It Might Be Legal, but It's Unethical
by Rick Brenner
Now that CEOs will be held personally accountable for statements they make about their organizations, we can all expect to be held to higher standards of professional ethics. Some professions have formal codes of ethics, but most don't. What ethical principles guide you?
With the non-controversial topics out of the way, they moved on to what they all knew was the most difficult issue. Everyone felt the tension, though perhaps no one felt the pressure Trish did. She knew that whatever they announced publicly would affect the share price, and the critical factor would be her estimate of the delay on Metronome. Everyone in the room would feel the pain.
"On to Metronome," Jack pronounced. "Trish?"
A rabbit late for a
very important date
Here we go, she thought. The dates were bad news, but the estimates were Peter's, and Peter was the best. The dates were right. "As you all know, the news isn't good. The estimates are June 30th, best case, but possibly as late as November."
Silence. Warfield, as usual, spoke first. "That's unacceptable. What are your plans for replacing Peter?"
"I have no plans for replacing Peter, or anyone else," Trish replied. "They've all done a marvelous job with what we gave them, and it's up to us now to manage this."
In some organizations, Trish's recommendation is unusual. Rather than blaming someone for an organizational failure, Trish believes that the company must tell the public the hard truth. What would you have done?
Now that CEO's will be personally accountable for statements they make about their organizations, we can all expect to be held to higher standards of professional ethics. Some professions have codes of ethics, but most of us don't even have professional associations we could join, let alone formal codes of ethics to guide us.
When you doubt the propriety of an action or decision, what principles guide you? Whether or not you can turn to an association for ethical guidance, writing down a code of ethics for your job can help. Try it. Here are some principles to get you started.
need not be proactive.
In some situations,
can be unethical.
- Beware personal benefits
- If you would personally benefit from an action you're about to take, it could be questionable. Examine such actions carefully.
- Appearance counts
- The appearance of unethical behavior is as damaging as actual unethical behavior. Avoid even the appearance of crossing the line.
- What you don't do can be damning
- Unethical behavior need not be proactive. In some situations, doing nothing can be unethical.
- Be open about key phrases
- If you intentionally use a key phrase, explain its significance to the listener. Relying on listeners to grasp the importance of innocent-sounding words could be a way of misleading people.
- Consulting an attorney can be a red flag
- Legal standards are usually less restrictive than ethical standards. Excessive concern with the legalities of your actions might mean that you're in danger of ethical transgression.
Start a discussion of ethics in your organization. Being open about the issue is a critical first step. Top Next Issue
See "On the Appearance of Impropriety," Point Lookout for December 2, 2009 for a bit more on the appearance of impropriety.
Is every other day a tense, anxious, angry misery as you watch people around you, who couldn't even think their way through a game of Jacks, win at workplace politics and steal the credit and glory for just about everyone's best work including yours? Read 303 Secrets of Workplace Politics, filled with tips and techniques for succeeding in workplace politics. Order Now!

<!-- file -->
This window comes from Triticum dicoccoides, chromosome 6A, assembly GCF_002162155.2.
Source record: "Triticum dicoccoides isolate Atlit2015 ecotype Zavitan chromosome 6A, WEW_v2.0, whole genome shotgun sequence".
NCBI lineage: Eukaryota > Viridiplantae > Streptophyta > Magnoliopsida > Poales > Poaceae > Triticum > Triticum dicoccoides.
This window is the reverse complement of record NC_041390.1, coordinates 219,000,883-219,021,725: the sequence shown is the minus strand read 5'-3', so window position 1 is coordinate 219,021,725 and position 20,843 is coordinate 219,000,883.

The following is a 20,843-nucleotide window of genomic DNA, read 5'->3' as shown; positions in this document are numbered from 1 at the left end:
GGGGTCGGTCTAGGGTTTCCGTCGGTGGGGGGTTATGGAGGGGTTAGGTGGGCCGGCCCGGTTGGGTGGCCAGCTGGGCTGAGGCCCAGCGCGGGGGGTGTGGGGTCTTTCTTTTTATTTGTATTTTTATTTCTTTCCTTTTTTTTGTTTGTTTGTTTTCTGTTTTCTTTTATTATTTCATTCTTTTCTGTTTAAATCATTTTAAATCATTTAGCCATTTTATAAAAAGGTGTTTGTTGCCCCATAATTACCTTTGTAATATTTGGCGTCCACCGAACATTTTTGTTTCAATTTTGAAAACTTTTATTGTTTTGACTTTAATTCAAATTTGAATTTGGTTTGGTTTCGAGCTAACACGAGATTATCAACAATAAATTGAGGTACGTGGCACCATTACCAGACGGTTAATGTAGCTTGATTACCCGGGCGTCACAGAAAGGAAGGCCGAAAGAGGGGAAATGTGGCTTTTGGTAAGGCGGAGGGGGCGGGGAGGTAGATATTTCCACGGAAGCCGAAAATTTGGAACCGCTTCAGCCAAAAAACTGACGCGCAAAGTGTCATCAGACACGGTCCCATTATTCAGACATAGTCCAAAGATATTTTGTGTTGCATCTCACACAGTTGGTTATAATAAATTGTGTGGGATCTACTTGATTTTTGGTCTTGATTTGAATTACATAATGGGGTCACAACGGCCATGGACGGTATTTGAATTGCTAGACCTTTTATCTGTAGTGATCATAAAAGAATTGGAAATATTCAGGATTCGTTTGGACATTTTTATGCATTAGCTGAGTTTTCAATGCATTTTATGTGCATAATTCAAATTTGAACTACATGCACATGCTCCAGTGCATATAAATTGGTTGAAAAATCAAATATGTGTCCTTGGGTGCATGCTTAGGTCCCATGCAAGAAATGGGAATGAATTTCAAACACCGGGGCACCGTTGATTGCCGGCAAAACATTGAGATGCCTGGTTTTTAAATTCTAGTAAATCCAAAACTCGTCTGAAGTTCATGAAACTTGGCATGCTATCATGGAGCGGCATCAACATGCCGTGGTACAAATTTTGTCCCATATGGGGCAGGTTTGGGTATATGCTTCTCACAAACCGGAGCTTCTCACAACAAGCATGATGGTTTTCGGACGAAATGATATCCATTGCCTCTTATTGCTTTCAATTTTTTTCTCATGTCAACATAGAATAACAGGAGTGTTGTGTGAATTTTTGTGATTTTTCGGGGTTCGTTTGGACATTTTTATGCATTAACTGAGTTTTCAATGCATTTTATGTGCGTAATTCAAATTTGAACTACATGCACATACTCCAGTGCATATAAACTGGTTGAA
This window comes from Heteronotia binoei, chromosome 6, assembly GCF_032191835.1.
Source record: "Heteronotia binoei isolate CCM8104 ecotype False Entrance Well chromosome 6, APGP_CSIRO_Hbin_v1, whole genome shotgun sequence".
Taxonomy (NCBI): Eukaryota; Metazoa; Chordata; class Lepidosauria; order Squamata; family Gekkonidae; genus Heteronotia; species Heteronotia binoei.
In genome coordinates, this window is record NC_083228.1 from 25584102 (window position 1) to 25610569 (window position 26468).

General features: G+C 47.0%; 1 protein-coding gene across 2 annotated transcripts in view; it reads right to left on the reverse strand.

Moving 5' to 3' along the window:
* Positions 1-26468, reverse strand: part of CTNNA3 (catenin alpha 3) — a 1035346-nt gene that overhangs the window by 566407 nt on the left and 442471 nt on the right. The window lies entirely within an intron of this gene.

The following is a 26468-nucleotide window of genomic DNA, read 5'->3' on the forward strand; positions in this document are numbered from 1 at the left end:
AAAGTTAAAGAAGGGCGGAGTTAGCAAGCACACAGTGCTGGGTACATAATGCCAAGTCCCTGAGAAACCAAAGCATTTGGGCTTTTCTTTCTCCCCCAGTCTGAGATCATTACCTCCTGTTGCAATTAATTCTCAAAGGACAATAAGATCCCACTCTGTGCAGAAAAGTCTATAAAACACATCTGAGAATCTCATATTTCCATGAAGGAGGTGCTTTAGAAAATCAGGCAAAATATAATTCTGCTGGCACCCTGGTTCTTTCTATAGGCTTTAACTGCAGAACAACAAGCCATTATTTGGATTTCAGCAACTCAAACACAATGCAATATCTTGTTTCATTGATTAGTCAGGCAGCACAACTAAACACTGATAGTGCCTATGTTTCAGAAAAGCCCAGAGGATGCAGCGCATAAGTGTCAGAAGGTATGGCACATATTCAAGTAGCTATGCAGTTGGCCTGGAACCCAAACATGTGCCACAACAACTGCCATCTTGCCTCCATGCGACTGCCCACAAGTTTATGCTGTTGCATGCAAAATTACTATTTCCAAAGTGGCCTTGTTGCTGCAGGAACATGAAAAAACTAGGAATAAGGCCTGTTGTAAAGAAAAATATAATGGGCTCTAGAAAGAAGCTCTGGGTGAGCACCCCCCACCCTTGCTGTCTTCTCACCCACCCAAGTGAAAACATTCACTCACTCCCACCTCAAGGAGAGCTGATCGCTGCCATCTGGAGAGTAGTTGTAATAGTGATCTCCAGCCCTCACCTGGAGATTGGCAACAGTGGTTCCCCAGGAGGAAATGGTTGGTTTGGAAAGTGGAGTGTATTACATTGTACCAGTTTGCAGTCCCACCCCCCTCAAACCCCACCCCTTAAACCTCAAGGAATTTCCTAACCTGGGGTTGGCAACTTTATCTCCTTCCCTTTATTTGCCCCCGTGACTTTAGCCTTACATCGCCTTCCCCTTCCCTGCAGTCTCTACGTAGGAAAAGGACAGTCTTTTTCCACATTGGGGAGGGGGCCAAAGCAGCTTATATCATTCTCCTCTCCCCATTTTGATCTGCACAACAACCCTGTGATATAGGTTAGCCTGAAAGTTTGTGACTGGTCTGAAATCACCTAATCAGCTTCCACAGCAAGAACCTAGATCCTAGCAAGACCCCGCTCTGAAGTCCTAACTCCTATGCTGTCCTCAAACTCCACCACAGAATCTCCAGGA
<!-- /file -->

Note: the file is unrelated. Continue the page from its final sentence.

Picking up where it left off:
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More articles on Ethics at Work:
- Budget Shenanigans: Swaps
- When projects run over budget, managers face a temptation to use creative accounting to address the problem. The budget swap is one technique for making ends meet. It distorts organizational data, and it's just plain unethical.
- Managing Personal Risk Management
- When we bias organizational decisions to manage our personal risks, we're sometimes acting ethically — and sometimes not. What can we do to limit personal risk management?
- On the Appearance of Impropriety
- Avoiding the appearance of impropriety is a frequent basis of business decisions. What does this mean, what are the consequences of such avoiding, and when is it an appropriate choice?
- Personnel-Sensitive Risks: Part II
- Personnel-sensitive risks are risks that are difficult to discuss openly. Open discussion could infringe on someone's privacy, or lead to hurt feelings, or to toxic politics or toxic conflict. If we can't discuss them openly, how can we deal with them?
- Some Truths About Lies: Part IV
- Extended interviews provide multiple opportunities for detecting lies by people intent on deception. Here's Part IV of our little collection of lie detection techniques.
See also Ethics at Work for more related articles.
Forthcoming Issues of Point Lookout
- Coming July 8: Ethical Debate at Work: Part I
- When we decide issues at work on any basis other than the merits, we elevate the chances of making bad decisions. Here are some guidelines for ethical debate. Available here and by RSS on July 8.
- And on July 15: Ethical Debate at Work: Part II
- Outcomes of debates at work sometimes favor one party, not only at the expense of the other or others, but also at the expense of the organization. Here's Part II of a set of guidelines for steering debates toward wise outcomes. Available here and by RSS on July 15.
I offer email and telephone coaching at both corporate and individual rates.
Contact Rick for details at rbrenBdrShRpeLNvKDREIner@ChackVMswJvphVHwZaepoCanyon.com
or (617) 491-6289, or toll-free in the continental US at (866) 378-5470.
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